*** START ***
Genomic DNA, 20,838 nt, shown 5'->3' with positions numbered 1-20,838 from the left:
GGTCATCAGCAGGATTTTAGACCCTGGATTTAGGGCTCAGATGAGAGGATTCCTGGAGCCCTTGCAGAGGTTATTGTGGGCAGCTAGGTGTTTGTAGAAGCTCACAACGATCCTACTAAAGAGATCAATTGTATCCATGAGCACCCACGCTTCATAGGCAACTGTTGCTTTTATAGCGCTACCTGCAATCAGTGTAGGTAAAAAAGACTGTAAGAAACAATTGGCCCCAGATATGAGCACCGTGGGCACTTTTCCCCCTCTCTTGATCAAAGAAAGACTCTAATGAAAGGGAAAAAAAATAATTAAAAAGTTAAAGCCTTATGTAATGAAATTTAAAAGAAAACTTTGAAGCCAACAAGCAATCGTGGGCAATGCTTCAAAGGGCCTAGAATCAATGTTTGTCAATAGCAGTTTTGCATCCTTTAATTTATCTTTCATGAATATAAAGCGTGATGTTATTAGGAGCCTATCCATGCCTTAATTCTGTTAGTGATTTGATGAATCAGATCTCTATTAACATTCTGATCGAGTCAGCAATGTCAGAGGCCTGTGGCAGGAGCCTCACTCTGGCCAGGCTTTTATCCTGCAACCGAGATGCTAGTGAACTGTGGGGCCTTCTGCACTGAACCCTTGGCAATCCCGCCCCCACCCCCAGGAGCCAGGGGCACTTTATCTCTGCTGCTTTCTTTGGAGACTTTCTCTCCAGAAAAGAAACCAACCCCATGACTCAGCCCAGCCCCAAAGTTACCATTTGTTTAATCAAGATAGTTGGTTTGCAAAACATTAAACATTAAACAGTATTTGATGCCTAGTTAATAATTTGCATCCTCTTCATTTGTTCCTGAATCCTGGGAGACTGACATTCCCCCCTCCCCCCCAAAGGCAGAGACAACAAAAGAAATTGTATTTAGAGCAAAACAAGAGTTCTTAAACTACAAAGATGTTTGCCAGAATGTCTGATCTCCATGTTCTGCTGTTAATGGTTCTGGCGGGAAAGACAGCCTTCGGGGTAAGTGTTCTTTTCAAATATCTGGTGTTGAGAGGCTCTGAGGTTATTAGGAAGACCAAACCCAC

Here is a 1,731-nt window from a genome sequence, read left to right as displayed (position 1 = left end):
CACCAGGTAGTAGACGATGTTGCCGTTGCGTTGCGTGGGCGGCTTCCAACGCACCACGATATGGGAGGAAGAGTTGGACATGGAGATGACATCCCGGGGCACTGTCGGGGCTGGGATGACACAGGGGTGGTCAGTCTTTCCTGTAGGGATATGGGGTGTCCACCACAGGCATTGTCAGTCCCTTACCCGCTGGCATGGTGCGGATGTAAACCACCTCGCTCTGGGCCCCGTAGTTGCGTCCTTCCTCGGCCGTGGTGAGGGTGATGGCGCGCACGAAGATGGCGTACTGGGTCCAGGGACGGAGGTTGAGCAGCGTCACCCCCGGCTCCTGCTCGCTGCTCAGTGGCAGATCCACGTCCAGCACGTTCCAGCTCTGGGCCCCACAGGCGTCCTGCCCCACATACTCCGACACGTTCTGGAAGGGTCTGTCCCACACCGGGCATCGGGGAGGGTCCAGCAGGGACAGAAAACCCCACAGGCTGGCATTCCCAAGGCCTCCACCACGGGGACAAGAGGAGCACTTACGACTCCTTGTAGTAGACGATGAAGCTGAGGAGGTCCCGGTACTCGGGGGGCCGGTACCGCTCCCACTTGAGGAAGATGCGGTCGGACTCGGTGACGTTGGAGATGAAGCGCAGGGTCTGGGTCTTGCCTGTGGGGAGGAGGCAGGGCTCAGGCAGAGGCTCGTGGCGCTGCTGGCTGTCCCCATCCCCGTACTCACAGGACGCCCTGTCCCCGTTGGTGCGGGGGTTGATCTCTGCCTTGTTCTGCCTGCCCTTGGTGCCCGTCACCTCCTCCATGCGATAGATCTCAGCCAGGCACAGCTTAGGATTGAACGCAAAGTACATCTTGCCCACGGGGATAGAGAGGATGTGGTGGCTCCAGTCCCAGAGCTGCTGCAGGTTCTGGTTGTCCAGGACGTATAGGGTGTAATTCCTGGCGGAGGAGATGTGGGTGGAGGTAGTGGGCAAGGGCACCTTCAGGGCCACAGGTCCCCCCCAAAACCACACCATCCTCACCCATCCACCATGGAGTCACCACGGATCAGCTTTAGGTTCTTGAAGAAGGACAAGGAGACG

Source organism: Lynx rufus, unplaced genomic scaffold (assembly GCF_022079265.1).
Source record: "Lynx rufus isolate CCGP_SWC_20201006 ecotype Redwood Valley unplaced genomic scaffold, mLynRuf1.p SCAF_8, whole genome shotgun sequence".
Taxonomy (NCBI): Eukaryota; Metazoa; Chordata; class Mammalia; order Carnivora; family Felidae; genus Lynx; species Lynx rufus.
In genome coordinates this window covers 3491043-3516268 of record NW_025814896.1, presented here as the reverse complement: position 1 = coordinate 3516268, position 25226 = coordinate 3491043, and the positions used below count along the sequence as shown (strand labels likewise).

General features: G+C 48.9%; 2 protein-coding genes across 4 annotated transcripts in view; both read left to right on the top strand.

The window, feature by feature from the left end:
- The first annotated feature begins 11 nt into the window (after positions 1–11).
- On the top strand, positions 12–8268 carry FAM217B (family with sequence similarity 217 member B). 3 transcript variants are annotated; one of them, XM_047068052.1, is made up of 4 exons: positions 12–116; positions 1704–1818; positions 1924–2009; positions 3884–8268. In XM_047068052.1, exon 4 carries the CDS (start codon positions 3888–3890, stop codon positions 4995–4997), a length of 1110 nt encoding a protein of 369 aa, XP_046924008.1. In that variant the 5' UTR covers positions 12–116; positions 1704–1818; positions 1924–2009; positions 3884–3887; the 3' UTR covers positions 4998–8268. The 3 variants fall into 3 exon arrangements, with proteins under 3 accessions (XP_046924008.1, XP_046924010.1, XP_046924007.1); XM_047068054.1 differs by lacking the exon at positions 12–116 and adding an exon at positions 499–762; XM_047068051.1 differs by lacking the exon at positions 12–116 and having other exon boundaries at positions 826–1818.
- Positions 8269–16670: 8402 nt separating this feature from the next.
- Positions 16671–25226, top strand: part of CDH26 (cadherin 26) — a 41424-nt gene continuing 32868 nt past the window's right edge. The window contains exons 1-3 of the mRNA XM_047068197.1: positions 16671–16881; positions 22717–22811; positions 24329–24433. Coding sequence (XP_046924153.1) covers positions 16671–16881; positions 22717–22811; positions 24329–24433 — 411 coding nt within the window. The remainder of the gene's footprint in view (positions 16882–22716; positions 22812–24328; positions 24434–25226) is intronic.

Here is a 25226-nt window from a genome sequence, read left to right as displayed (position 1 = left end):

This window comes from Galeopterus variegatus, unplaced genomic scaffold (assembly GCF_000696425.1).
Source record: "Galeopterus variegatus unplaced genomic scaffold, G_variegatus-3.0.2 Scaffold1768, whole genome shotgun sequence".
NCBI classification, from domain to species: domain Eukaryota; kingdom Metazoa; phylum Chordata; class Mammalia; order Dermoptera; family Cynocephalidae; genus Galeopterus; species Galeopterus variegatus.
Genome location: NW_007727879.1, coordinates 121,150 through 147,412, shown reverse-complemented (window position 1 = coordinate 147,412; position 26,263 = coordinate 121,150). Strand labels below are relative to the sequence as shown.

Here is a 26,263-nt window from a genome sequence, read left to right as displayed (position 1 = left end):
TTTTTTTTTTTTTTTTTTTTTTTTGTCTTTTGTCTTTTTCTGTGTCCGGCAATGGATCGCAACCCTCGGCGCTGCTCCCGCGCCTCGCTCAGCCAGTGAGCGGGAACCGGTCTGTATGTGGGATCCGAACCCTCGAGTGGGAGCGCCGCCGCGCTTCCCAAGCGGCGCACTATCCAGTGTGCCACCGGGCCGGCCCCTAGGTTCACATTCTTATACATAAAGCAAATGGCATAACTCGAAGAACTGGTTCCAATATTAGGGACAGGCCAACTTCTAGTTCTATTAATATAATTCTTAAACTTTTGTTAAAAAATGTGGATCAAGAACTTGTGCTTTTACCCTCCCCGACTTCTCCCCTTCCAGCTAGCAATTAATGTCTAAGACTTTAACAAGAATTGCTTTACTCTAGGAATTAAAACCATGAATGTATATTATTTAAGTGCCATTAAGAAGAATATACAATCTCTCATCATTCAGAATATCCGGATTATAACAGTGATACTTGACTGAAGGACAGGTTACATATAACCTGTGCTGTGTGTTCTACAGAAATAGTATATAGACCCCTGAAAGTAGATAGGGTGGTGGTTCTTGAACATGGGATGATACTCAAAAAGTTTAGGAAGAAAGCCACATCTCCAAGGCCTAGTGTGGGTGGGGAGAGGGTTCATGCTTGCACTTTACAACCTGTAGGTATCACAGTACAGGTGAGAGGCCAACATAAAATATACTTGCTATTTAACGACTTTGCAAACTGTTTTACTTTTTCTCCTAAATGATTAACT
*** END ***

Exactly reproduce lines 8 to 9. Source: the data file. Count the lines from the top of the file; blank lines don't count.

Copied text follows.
In genome coordinates this window covers 3491043-3516268 of record NW_025814896.1, presented here as the reverse complement: position 1 = coordinate 3516268, position 25226 = coordinate 3491043, and the positions used below count along the sequence as shown (strand labels likewise).

General features: G+C 48.9%; 2 protein-coding genes across 4 annotated transcripts in view; both read left to right on the top strand.